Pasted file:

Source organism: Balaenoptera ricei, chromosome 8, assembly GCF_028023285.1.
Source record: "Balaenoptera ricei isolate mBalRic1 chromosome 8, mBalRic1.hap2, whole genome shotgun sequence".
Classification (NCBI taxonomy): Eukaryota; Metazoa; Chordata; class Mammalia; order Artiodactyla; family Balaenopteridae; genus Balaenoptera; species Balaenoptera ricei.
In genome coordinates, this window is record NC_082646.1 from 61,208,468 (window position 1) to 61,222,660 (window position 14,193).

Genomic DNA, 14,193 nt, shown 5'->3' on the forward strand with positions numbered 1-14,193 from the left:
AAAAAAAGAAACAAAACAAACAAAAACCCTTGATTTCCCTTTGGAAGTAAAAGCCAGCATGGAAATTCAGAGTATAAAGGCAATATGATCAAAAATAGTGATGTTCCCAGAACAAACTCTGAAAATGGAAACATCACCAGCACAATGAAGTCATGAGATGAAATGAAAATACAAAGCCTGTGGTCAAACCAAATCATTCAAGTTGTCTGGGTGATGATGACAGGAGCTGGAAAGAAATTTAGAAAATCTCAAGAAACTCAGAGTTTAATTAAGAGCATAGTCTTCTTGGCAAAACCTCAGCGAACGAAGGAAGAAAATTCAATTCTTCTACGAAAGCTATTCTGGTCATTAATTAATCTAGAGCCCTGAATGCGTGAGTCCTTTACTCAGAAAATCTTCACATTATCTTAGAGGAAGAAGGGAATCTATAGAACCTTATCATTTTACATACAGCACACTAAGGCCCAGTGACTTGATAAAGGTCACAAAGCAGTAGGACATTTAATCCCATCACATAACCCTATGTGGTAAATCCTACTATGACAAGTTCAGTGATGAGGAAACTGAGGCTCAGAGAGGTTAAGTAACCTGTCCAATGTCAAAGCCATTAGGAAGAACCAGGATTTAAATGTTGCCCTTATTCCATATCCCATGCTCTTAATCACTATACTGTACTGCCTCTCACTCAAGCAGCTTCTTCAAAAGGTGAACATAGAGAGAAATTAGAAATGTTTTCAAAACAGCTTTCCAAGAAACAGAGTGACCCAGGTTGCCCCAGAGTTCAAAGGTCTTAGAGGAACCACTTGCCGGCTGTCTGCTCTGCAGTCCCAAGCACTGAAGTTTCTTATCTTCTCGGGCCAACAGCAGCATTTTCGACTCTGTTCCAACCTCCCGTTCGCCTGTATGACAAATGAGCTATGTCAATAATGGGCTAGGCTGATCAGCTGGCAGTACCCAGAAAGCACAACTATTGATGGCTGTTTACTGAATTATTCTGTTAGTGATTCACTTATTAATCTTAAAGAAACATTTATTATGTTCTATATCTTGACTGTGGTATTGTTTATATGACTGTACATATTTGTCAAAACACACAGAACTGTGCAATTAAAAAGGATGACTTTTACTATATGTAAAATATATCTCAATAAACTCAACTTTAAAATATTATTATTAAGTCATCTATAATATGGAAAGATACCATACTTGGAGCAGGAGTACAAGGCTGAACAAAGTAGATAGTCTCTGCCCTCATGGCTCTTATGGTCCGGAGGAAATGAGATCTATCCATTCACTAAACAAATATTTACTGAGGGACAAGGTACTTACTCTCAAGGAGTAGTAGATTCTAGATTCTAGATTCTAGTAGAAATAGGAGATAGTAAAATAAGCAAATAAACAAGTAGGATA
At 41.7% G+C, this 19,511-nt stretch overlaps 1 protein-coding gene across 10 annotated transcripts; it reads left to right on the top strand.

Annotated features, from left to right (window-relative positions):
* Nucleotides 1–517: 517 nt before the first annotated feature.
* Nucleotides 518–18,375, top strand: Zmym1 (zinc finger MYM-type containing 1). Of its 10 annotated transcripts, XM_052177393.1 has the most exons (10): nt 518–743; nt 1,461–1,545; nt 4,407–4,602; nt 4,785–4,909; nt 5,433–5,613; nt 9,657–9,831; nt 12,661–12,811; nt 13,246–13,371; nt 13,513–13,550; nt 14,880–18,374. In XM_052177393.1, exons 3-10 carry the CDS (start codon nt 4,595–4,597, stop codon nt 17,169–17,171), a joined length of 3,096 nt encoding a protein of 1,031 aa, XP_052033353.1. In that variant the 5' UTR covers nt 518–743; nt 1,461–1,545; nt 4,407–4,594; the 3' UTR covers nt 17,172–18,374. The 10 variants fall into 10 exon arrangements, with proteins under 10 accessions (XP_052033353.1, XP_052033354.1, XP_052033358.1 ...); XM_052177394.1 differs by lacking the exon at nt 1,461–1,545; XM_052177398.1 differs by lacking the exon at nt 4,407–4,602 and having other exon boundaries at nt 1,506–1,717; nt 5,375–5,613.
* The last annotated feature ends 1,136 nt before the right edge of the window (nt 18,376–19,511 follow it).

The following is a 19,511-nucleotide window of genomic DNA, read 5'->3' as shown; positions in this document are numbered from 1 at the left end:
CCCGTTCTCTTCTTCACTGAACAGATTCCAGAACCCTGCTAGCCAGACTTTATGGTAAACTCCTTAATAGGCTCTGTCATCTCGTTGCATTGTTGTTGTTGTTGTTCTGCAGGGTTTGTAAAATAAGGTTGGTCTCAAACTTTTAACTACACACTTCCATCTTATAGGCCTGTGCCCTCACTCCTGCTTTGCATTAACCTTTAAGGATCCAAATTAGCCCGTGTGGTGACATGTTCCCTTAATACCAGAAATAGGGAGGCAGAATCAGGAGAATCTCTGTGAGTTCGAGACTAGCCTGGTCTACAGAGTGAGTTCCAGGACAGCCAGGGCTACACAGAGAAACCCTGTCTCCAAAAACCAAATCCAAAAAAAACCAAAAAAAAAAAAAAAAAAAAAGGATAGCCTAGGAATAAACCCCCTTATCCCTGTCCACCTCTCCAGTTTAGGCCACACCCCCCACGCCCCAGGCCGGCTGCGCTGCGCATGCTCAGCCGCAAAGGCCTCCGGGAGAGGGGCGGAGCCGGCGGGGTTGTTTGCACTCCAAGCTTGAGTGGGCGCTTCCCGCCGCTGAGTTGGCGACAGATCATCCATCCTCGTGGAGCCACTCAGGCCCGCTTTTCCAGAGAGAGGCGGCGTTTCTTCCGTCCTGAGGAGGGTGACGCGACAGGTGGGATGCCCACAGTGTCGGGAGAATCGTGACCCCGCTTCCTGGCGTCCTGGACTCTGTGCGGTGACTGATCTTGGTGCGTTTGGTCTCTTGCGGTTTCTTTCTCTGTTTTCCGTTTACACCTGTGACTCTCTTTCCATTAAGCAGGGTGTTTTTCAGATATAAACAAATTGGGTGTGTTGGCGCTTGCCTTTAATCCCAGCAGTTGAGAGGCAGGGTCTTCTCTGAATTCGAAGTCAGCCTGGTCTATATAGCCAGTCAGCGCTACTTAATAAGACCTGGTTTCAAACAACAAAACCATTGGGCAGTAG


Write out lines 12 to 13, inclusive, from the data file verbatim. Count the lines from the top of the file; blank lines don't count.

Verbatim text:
The following is a 19,511-nucleotide window of genomic DNA, read 5'->3' as shown; positions in this document are numbered from 1 at the left end:
CCCGTTCTCTTCTTCACTGAACAGATTCCAGAACCCTGCTAGCCAGACTTTATGGTAAACTCCTTAATAGGCTCTGTCATCTCGTTGCATTGTTGTTGTTGTTGTTCTGCAGGGTTTGTAAAATAAGGTTGGTCTCAAACTTTTAACTACACACTTCCATCTTATAGGCCTGTGCCCTCACTCCTGCTTTGCATTAACCTTTAAGGATCCAAATTAGCCCGTGTGGTGACATGTTCCCTTAATACCAGAAATAGGGAGGCAGAATCAGGAGAATCTCTGTGAGTTCGAGACTAGCCTGGTCTACAGAGTGAGTTCCAGGACAGCCAGGGCTACACAGAGAAACCCTGTCTCCAAAAACCAAATCCAAAAAAAACCAAAAAAAAAAAAAAAAAAAAAGGATAGCCTAGGAATAAACCCCCTTATCCCTGTCCACCTCTCCAGTTTAGGCCACACCCCCCACGCCCCAGGCCGGCTGCGCTGCGCATGCTCAGCCGCAAAGGCCTCCGGGAGAGGGGCGGAGCCGGCGGGGTTGTTTGCACTCCAAGCTTGAGTGGGCGCTTCCCGCCGCTGAGTTGGCGACAGATCATCCATCCTCGTGGAGCCACTCAGGCCCGCTTTTCCAGAGAGAGGCGGCGTTTCTTCCGTCCTGAGGAGGGTGACGCGACAGGTGGGATGCCCACAGTGTCGGGAGAATCGTGACCCCGCTTCCTGGCGTCCTGGACTCTGTGCGGTGACTGATCTTGGTGCGTTTGGTCTCTTGCGGTTTCTTTCTCTGTTTTCCGTTTACACCTGTGACTCTCTTTCCATTAAGCAGGGTGTTTTTCAGATATAAACAAATTGGGTGTGTTGGCGCTTGCCTTTAATCCCAGCAGTTGAGAGGCAGGGTCTTCTCTGAATTCGAAGTCAGCCTGGTCTATATAGCCAGTCAGCGCTACTTAATAAGACCTGGTTTCAAACAACAAAACCATTGGGCAGTAG